Our subsidiary BlueLinx Building Products Canada Ltd. (“BlueLinx Canada”) has a revolving credit agreement (the “Canadian revolving credit facility”) with Canadian Imperial Bank of Commerce (as successor to CIBC Asset-Based Lending Inc.) and the other signatories thereto, as lender, administrative agent and collateral agent, dated August 12, 2011, as amended.

On August 16, 2013, we entered into an amendment to our Canadian revolving credit facility, which became effective on that date.  The Amendment modifies the maturity date under the Credit Agreement to the earlier of (i) August 12, 2016 or the (ii) maturity date of the U.S. revolving credit facility.  All other terms of the Canadian revolving credit facility remain the same.

As of September 28, 2013, we had outstanding borrowings of $4.6 million and excess availability of $1.2 million under the terms of our Canadian revolving credit facility.  As of December 29, 2012, we had outstanding borrowings of $1.9 million and excess availability of $2.0 million under the terms of our Canadian revolving credit facility.  The interest rate on the Canadian revolving credit facility was 4.0% at September 28, 2013 and December 29, 2012.  The Canadian revolving credit facility contains customary covenants and events of default for asset-based credit agreements of this type, including the requirement for BlueLinx Canada to maintain a minimum adjusted tangible net worth of $3.9 million and for that entity’s capital expenditures not to exceed 120% of the amount budgeted in a given year.  As of September 28, 2013 and through the time of the filing of this Form 10-Q, we were in compliance with all covenants under this facility.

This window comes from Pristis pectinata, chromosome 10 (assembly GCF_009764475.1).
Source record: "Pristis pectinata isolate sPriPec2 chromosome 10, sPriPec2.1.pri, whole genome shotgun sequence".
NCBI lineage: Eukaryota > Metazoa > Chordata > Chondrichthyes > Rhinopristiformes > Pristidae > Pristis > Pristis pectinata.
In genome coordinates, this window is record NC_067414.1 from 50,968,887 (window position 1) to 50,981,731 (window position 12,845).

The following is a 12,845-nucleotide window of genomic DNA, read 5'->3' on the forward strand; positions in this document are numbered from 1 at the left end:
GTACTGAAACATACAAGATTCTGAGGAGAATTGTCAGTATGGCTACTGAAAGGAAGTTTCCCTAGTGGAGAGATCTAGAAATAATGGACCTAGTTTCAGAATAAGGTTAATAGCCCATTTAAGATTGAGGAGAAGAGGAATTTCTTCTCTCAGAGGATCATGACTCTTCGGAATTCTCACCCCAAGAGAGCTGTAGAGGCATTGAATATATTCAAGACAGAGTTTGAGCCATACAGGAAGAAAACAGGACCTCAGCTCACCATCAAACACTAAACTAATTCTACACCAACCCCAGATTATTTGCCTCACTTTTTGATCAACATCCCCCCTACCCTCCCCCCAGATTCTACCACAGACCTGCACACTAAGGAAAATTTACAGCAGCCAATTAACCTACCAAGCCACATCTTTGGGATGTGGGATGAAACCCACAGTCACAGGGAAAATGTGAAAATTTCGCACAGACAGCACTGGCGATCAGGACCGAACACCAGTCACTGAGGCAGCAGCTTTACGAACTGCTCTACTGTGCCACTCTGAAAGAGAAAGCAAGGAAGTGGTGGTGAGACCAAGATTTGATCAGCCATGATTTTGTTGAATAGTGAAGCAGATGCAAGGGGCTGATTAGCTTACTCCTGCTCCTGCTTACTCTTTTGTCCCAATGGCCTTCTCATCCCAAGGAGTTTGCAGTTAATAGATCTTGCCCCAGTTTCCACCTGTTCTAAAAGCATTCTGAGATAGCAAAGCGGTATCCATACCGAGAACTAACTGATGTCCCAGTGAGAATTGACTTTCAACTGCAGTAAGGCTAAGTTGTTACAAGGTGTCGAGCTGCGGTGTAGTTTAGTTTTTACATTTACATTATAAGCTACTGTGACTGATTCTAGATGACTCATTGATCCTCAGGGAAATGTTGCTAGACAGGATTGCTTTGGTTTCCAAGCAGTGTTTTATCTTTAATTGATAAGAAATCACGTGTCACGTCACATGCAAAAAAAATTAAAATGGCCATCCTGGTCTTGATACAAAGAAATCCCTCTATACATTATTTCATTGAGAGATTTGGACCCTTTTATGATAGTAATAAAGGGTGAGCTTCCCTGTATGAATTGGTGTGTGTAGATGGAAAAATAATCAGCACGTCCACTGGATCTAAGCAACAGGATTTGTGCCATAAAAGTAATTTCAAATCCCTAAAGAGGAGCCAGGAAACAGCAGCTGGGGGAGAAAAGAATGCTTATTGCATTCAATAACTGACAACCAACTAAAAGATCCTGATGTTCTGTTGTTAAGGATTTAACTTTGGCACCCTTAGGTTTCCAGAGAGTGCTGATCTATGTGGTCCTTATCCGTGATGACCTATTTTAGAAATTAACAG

7. Mortgage

We have a $295 million mortgage loan with the German American Capital Corporation. The mortgage has a term of ten years and is secured by 51 distribution facilities owned by the special purpose entities. The stated interest rate on the mortgage is fixed at 6.35%. German American Capital Corporation assigned half of its interest in the mortgage loan to Wells Fargo Bank and both lenders securitized their Notes in separate commercial mortgage backed securities pools in 2006.  As of September 28, 2013 and December 29, 2012, the balance on our mortgage loan was $198.4 million and $206.0 million, respectively.

On September 19, 2012, we entered into an amendment to our mortgage agreement, which provided for the immediate prepayment of approximately $11.8 million of the indebtedness under the mortgage agreement without incurring a prepayment premium from cash currently held as collateral under the mortgage agreement.  In addition, on a quarterly basis, starting with the fourth quarter of 2012, additional funds held as collateral under the mortgage agreement were to be used to prepay indebtedness under the mortgage agreement, without prepayment premium, up to an aggregate additional prepayment of $10.0 million.  Thereafter, any cash remaining in the collateral account under the mortgage agreement, up to an aggregate of $10.0 million, will be released to the Company on the last business day of each calendar quarter through the second quarter of 2014.  All funds released pursuant to these provisions may be used by the Company to pay for usual and customary operating expenses.  During the periods described above in which cash in the collateral account is used to either prepay indebtedness under the mortgage agreement or released to the Company, the lenders will not release any of the cash collateral to the Company for specified capital expenditures as previously provided under the mortgage agreement.